Samourai Wallet Co-Founder Pleads Not Guilty, Released on $1M Bail

Keonne Rodriguez will be under house arrest in Harmony, Pennsylvania, with very strict restrictions.

Keonne Rodriguez, co-founder of Samourai Wallet, pleaded not guilty to money laundering and operating an unlicensed money-transmitting business. The U.S. government is cracking down on crypto mixers like Samourai Wallet, which is under scrutiny for possibly qualifying as a money service business despite not handling funds directly. Meanwhile, Terraform Labs and its executives are contesting a hefty $5.3 billion penalty, calling it unjust, and Voyager Digital secured a $450 million settlement in its bankruptcy proceedings.

Samourai Wallet Co-Founder Pleads Not Guilty

Keonne Rodriguez, a co-founder of Samourai Wallet, has pleaded not guilty to charges of money laundering and operating an unlicensed money-transmitting business. His plea was entered during a court appearance on Apr. 29 in the U.S. District Court for the Southern District of New York. The Justice Department set Rodriguez's bail at $1 million, and he will be under house arrest in Harmony, Pennsylvania, with very strict restrictions, including a ban on any direct or indirect crypto transactions without approval.

William Hill, the chief technology officer of Samourai Wallet, was arrested on the same day but in Portugal, which complicated his appearance in a U.S. court because of ongoing extradition proceedings.

The U.S. government has been cracking down on crypto mixers in an effort to regulate them as authorities believe they facilitate money laundering for criminal organizations, including hacker groups and terrorists. This has included the recent sanctioning of other cryptocurrency mixers like Blender and Tornado Cash.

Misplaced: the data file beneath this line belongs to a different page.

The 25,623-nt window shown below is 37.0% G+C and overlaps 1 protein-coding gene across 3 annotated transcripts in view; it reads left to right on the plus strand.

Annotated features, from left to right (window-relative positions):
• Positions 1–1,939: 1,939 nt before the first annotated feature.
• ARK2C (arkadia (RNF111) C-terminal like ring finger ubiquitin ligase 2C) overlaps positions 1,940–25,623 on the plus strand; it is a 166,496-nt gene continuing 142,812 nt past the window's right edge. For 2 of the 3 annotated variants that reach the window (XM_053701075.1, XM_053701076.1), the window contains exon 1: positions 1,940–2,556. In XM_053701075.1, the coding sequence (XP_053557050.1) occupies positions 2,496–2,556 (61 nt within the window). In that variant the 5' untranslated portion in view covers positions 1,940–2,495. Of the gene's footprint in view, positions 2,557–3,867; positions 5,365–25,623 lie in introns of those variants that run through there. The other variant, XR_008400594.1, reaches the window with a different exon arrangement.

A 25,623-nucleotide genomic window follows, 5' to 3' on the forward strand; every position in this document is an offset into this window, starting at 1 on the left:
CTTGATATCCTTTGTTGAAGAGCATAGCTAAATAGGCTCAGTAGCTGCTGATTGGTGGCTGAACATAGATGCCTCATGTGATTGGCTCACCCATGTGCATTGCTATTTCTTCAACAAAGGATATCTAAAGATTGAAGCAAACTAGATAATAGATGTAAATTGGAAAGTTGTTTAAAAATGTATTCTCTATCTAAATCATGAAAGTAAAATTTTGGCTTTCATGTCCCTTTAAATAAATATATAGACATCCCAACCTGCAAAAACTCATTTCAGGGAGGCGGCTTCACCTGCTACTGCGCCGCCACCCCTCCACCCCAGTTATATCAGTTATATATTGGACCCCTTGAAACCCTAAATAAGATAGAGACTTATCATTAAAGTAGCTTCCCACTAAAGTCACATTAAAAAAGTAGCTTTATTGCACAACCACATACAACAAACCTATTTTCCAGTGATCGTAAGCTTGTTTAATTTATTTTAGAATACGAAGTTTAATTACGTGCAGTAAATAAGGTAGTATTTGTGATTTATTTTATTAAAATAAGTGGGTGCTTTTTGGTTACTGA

The legal outcomes for Rodriguez and Hill could be very serious as they might be looking at sentences of up to 20 years for money laundering and five years for operating an unlicensed business. The next court date for Rodriguez is scheduled for May 14, where proceedings will clarify the implications for him and the future of Samourai Wallet.

Redefining Money Service Businesses

The debate about whether non-custodial wallets like Samourai Wallet can actually be classified as money service businesses (MSBs) is intensifying. According to FinCEN’s 2019 guidance, a money transmitter is defined as someone who initiates and executes money transfers. Samourai Wallet, however, does not take custody of user funds, nor does it accept or execute fund transfers in the traditional sense. Funds are deposited and transactions initiated directly by users on their devices, which means Samourai does not interact with the funds directly.

The U.S. Department of Justice (DoJ) seems to be challenging this interpretation in its indictment of Samourai Wallet, suggesting that the wallet's operation and fee collection for services like broadcasting transactions could classify it as an MSB. This argument aligns more with the FATF’s expanded definitions, which include any central involvement or control in financial transactions as criteria for MSB classification.

This broad interpretation could extend MSB requirements to virtually any service facilitating financial transactions, potentially affecting a wide array of services beyond just crypto wallets.

This could raise some serious concerns about the future of financial technology and the internet’s freedom. By potentially requiring extensive licensing and KYC verifications for a broad range of services, these regulatory moves could impose stringent constraints on technological innovation and individual privacy in financial transactions.

Terraform Labs Contests SEC's $5.3 Billion Penalty

Meanwhile, Terraform Labs and its co-founder Do Kwon are pushing back against a massive financial penalty proposed by the U.S. Securities and Exchange Commission (SEC). After a jury verdict on Apr. 5, which found both Terraform and Kwon guilty of investor fraud, the SEC sought $5.3 billion in disgorgement and civil penalties.

However, in a filing from Apr. 26 with the U.S. District Court for the Southern District of New York, Terraform’s lawyers argue that the penalty should be capped at $1 million. They believe that any larger amount, particularly the disgorgement, would be unjust because it would involve seizing funds from the Luna Foundation Guard (LFG), which was not named in the SEC’s lawsuit.